Perhaps the ruthless system of New York itself, the city’s claustrophobia, its multiplicity of squalid housing projects, its abandoned industrial sector, its incredible expressions of power and wealth, have separated the men from one another. Perhaps this is an unjust separation, or perhaps it is a socially acceptable, even appropriate one. Maybe the urban phenomena– high-rise buildings, lofts, projects towers, factory facades, skyscrapers– have bound the men together. Maybe the men must co-inhabit one another’s destinies, so that black poverty and black wealth, black luxury and black squalor become indissoluble in the claustrophobia of a crowded, essentially segregated city. These differing interpretations have at their root the attempt to understand the relationship between the two faces. The conceptual limitation of Himes’ Harlem project, bounded by the tropes it accepts, is exposed.
Finally, the viewer of the cover art is moved toward melodramatic interpretation by the absence of variety. Interpretive possibility is constrained. There seems no third way for the picture to be understood. As is often the case with the depiction of black subjects in arts and entertainment, the seeming absence of interpretive options, the reliance on familiar tropes, encourages excessive interpretation of those options that are readily understandable and familiar: thus, the faces become sites of excess, of tremendous light and terrible darkness, hope and despair, optimism and rage.
There is, however, another interpretation of the cover art that speaks to the residual complexity that Himes carried over from his social protest novels to his Harlem cycle. There is heavy use of black and purple to define the face of the subordinate black man on the cover. The cityscape separating the subordinate man from his upward-inclined counterpart is shaded in a dissipating purple and a fervent shade of blue. Purple, blue, black, these colors convey a sense of cool, of grace and elan. The non-aggressive affect of this color palette makes more subterranean and ambivalent the range of tropes conveyed.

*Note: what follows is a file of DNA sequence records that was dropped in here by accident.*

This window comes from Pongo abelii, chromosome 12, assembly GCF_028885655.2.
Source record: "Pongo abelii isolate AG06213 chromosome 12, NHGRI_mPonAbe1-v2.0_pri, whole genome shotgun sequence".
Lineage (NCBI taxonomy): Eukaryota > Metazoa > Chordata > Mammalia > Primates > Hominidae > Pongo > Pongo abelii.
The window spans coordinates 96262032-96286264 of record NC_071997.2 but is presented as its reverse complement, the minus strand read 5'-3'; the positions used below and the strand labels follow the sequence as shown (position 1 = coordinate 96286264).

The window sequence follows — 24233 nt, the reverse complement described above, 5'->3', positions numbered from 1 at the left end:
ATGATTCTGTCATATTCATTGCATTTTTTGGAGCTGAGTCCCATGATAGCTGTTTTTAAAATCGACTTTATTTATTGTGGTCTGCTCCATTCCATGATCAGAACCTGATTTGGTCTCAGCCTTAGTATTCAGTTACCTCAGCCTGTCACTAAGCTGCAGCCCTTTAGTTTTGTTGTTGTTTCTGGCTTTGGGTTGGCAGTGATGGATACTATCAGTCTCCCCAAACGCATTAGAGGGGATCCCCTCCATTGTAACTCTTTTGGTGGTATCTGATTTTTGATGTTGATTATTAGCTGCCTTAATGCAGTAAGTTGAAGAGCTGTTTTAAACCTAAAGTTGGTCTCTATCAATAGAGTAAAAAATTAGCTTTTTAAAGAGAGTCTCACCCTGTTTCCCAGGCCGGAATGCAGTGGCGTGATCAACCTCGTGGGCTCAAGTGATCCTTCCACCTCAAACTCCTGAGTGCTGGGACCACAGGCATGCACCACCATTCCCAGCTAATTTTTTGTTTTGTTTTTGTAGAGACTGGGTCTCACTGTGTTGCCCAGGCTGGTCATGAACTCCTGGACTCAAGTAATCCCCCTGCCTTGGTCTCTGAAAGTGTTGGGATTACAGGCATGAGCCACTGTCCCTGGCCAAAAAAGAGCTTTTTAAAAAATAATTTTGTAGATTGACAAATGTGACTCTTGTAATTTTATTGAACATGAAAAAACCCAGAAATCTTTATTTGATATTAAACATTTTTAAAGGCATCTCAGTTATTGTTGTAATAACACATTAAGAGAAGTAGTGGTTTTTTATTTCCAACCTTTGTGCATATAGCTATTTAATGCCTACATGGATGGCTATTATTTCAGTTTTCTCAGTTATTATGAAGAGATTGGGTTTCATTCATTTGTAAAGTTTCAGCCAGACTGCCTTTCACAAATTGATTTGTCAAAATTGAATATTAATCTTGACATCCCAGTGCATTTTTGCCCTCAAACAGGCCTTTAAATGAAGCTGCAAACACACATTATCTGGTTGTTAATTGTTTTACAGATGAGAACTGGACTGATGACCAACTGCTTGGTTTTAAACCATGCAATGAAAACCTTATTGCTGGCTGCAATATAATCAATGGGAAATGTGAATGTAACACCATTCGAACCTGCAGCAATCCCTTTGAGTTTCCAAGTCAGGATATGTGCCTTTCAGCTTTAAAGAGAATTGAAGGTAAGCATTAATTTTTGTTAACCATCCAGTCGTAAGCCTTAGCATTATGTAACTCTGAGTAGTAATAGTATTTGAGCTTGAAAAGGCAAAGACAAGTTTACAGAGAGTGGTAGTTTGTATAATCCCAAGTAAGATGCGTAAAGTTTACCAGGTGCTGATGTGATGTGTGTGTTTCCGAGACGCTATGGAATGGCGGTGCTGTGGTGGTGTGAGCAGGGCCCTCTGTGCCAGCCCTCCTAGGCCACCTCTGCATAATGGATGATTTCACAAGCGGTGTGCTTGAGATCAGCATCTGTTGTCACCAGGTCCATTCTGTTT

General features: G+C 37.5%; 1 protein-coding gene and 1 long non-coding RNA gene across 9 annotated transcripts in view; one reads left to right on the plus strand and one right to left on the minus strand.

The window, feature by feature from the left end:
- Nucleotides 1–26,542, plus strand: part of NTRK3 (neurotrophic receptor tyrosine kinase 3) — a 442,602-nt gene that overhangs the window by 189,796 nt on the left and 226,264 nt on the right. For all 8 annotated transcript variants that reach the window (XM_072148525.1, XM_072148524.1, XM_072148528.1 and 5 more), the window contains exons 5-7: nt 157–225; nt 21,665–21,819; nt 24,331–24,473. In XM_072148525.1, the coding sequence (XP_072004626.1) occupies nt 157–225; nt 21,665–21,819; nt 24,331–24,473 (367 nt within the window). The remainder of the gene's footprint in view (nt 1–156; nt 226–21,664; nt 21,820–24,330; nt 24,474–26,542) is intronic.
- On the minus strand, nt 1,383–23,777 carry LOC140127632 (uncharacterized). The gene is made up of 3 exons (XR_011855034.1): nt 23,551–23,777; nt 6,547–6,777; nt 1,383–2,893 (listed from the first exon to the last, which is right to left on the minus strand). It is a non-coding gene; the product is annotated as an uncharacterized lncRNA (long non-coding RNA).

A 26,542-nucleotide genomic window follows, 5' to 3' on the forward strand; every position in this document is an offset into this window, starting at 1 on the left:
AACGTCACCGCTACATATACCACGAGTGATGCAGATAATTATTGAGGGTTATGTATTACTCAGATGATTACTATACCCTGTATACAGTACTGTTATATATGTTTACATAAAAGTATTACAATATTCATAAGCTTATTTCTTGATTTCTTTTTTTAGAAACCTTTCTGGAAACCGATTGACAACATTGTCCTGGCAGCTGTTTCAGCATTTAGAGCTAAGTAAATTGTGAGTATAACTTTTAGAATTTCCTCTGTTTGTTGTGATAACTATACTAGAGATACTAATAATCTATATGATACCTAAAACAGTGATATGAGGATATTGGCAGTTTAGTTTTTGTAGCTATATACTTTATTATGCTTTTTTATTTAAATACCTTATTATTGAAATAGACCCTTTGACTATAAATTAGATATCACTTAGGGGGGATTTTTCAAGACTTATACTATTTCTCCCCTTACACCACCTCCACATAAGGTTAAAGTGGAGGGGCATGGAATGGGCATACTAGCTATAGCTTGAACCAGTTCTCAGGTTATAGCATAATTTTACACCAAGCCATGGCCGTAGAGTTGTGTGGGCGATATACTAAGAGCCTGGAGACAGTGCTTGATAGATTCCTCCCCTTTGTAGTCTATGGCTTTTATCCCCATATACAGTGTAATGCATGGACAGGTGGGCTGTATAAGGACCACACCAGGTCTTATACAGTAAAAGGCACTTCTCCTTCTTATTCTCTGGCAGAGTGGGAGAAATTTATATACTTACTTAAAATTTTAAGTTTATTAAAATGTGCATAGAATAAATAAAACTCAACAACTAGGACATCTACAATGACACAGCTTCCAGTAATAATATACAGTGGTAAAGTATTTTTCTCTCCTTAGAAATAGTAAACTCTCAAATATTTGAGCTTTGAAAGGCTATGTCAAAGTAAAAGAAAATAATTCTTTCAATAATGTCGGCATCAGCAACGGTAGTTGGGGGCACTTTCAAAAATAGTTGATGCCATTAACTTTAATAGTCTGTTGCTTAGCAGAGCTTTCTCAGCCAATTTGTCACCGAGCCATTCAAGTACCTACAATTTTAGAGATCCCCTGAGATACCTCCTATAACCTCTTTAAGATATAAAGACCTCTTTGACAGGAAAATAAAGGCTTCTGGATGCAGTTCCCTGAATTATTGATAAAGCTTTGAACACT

Without engaging in too much speculation as to artistic intent, I can assert that the cover art for The Heat’s On introduces the theme of coolness that marks Himes’ Harlem cycle. In constructing coolness, Himes is suggesting a way to avoid the wrenching internal and external conflicts blacks face in America, conflicts hinted at in the two black male faces in the cover art. According to the tactic of coolness, black people can elide the seemingly inevitable confrontation with white economic dominance by constructing a meta-culture inside American borders but outside the American way of life that is based not on prevailing economic and status valuations but on the assertion of cool. Coolness derives its power from its disregard for conventional sites of cultural importance. It is cool toward and disengaged from these sites or tropes.
The visual rhetoric heading Himes’ work, its cover art, suggests an essential disregard for the tropes and sites of importance in the dominant culture. Interestingly, the Himes cover art achieves this coolness not by erasing or hiding away the negative tropes (i.e., the dark-light binary, the suggestions of claustrophobic inner-city life and black male disempowerment and despair). These tropes, obviously prevalent in the society at large, are not hidden from sight on the cover of Himes’ book. Himes’ cover art suggests that a cool, detached disregard for conventional economic and social concerns can co-exist with and remain unaffected by those conventional economic and social concerns.
Himes’ troubled torch has been taken up, first by the blaxploitation films, now by a new generation of writers and artists. The blaxploitation films made their indebtedness to Himes known by adapting his stories to the silver screen. Cotton Comes to Harlem is the best example of this open borrowing. Since then, though, the Himes style has been re-branded, first as gangster rap, now in the guise of the ‘new’ urban street literature. Walk into the “African-American” books section of any Barnes & Noble or WaldenBooks and there before you will be title after title representing the resurgent genre.